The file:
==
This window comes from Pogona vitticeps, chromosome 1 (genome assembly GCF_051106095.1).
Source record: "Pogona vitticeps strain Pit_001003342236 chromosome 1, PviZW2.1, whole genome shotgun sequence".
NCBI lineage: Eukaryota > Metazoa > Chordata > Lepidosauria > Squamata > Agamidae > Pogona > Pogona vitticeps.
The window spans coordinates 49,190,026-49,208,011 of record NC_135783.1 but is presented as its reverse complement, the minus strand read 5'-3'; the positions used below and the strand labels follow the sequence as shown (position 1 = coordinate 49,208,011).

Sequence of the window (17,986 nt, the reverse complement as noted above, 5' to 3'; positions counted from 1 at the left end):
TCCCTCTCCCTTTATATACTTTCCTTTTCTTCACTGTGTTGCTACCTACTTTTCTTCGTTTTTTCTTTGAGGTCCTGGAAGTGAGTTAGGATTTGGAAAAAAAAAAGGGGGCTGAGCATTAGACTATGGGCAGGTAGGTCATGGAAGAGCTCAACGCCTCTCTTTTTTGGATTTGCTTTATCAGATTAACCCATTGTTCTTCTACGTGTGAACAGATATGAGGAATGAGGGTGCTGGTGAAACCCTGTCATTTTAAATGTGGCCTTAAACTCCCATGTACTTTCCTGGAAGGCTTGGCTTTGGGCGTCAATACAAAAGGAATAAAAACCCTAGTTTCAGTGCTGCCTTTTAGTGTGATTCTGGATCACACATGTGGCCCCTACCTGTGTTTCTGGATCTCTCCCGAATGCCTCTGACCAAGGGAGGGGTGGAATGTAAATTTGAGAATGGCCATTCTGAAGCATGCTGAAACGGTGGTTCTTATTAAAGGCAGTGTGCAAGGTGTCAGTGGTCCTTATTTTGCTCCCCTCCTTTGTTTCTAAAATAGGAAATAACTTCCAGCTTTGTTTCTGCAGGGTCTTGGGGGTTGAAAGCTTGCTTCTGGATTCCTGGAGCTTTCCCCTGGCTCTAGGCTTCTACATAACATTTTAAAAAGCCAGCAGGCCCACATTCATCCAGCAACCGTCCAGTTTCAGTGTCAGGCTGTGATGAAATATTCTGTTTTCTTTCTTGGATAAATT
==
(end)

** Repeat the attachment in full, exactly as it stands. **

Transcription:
This window comes from Pogona vitticeps, chromosome 1 (genome assembly GCF_051106095.1).
Source record: "Pogona vitticeps strain Pit_001003342236 chromosome 1, PviZW2.1, whole genome shotgun sequence".
NCBI lineage: Eukaryota > Metazoa > Chordata > Lepidosauria > Squamata > Agamidae > Pogona > Pogona vitticeps.
The window spans coordinates 49,190,026-49,208,011 of record NC_135783.1 but is presented as its reverse complement, the minus strand read 5'-3'; the positions used below and the strand labels follow the sequence as shown (position 1 = coordinate 49,208,011).

Sequence of the window (17,986 nt, the reverse complement as noted above, 5' to 3'; positions counted from 1 at the left end):
TCCCTCTCCCTTTATATACTTTCCTTTTCTTCACTGTGTTGCTACCTACTTTTCTTCGTTTTTTCTTTGAGGTCCTGGAAGTGAGTTAGGATTTGGAAAAAAAAAAGGGGGCTGAGCATTAGACTATGGGCAGGTAGGTCATGGAAGAGCTCAACGCCTCTCTTTTTTGGATTTGCTTTATCAGATTAACCCATTGTTCTTCTACGTGTGAACAGATATGAGGAATGAGGGTGCTGGTGAAACCCTGTCATTTTAAATGTGGCCTTAAACTCCCATGTACTTTCCTGGAAGGCTTGGCTTTGGGCGTCAATACAAAAGGAATAAAAACCCTAGTTTCAGTGCTGCCTTTTAGTGTGATTCTGGATCACACATGTGGCCCCTACCTGTGTTTCTGGATCTCTCCCGAATGCCTCTGACCAAGGGAGGGGTGGAATGTAAATTTGAGAATGGCCATTCTGAAGCATGCTGAAACGGTGGTTCTTATTAAAGGCAGTGTGCAAGGTGTCAGTGGTCCTTATTTTGCTCCCCTCCTTTGTTTCTAAAATAGGAAATAACTTCCAGCTTTGTTTCTGCAGGGTCTTGGGGGTTGAAAGCTTGCTTCTGGATTCCTGGAGCTTTCCCCTGGCTCTAGGCTTCTACATAACATTTTAAAAAGCCAGCAGGCCCACATTCATCCAGCAACCGTCCAGTTTCAGTGTCAGGCTGTGATGAAATATTCTGTTTTCTTTCTTGGATAAATT